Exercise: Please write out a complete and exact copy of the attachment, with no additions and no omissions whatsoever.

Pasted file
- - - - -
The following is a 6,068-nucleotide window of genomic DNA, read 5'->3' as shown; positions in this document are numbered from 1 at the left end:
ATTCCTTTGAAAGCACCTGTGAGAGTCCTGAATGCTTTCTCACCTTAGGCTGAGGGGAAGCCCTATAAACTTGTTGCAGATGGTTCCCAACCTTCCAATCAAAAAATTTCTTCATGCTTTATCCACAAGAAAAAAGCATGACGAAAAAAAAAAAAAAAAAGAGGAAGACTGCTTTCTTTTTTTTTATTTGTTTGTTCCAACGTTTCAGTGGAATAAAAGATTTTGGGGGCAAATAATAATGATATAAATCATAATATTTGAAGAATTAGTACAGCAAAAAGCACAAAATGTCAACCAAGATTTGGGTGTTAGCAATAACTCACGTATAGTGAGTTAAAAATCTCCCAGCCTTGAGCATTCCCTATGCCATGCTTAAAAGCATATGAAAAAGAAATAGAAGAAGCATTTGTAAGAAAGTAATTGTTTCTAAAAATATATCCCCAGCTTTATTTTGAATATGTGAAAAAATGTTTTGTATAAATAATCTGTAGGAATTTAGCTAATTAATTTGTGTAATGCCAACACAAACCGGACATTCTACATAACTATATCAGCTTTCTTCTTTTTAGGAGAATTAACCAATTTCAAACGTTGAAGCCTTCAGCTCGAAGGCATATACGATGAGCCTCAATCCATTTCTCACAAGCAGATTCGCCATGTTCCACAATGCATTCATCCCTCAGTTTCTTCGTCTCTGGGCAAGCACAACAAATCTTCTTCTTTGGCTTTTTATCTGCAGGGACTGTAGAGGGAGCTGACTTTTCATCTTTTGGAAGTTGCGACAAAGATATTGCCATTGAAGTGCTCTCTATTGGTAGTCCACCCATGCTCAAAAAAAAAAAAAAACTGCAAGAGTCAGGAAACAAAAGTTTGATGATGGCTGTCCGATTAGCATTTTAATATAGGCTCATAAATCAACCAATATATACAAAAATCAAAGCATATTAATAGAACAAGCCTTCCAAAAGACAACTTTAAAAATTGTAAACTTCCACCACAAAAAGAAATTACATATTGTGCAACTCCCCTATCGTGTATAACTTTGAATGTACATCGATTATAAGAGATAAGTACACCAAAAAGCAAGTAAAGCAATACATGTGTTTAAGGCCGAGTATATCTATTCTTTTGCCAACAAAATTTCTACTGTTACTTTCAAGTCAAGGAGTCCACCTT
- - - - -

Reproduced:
The following is a 6,068-nucleotide window of genomic DNA, read 5'->3' as shown; positions in this document are numbered from 1 at the left end:
ATTCCTTTGAAAGCACCTGTGAGAGTCCTGAATGCTTTCTCACCTTAGGCTGAGGGGAAGCCCTATAAACTTGTTGCAGATGGTTCCCAACCTTCCAATCAAAAAATTTCTTCATGCTTTATCCACAAGAAAAAAGCATGACGAAAAAAAAAAAAAAAAAGAGGAAGACTGCTTTCTTTTTTTTTATTTGTTTGTTCCAACGTTTCAGTGGAATAAAAGATTTTGGGGGCAAATAATAATGATATAAATCATAATATTTGAAGAATTAGTACAGCAAAAAGCACAAAATGTCAACCAAGATTTGGGTGTTAGCAATAACTCACGTATAGTGAGTTAAAAATCTCCCAGCCTTGAGCATTCCCTATGCCATGCTTAAAAGCATATGAAAAAGAAATAGAAGAAGCATTTGTAAGAAAGTAATTGTTTCTAAAAATATATCCCCAGCTTTATTTTGAATATGTGAAAAAATGTTTTGTATAAATAATCTGTAGGAATTTAGCTAATTAATTTGTGTAATGCCAACACAAACCGGACATTCTACATAACTATATCAGCTTTCTTCTTTTTAGGAGAATTAACCAATTTCAAACGTTGAAGCCTTCAGCTCGAAGGCATATACGATGAGCCTCAATCCATTTCTCACAAGCAGATTCGCCATGTTCCACAATGCATTCATCCCTCAGTTTCTTCGTCTCTGGGCAAGCACAACAAATCTTCTTCTTTGGCTTTTTATCTGCAGGGACTGTAGAGGGAGCTGACTTTTCATCTTTTGGAAGTTGCGACAAAGATATTGCCATTGAAGTGCTCTCTATTGGTAGTCCACCCATGCTCAAAAAAAAAAAAAAACTGCAAGAGTCAGGAAACAAAAGTTTGATGATGGCTGTCCGATTAGCATTTTAATATAGGCTCATAAATCAACCAATATATACAAAAATCAAAGCATATTAATAGAACAAGCCTTCCAAAAGACAACTTTAAAAATTGTAAACTTCCACCACAAAAAGAAATTACATATTGTGCAACTCCCCTATCGTGTATAACTTTGAATGTACATCGATTATAAGAGATAAGTACACCAAAAAGCAAGTAAAGCAATACATGTGTTTAAGGCCGAGTATATCTATTCTTTTGCCAACAAAATTTCTACTGTTACTTTCAAGTCAAGGAGTCCACCTT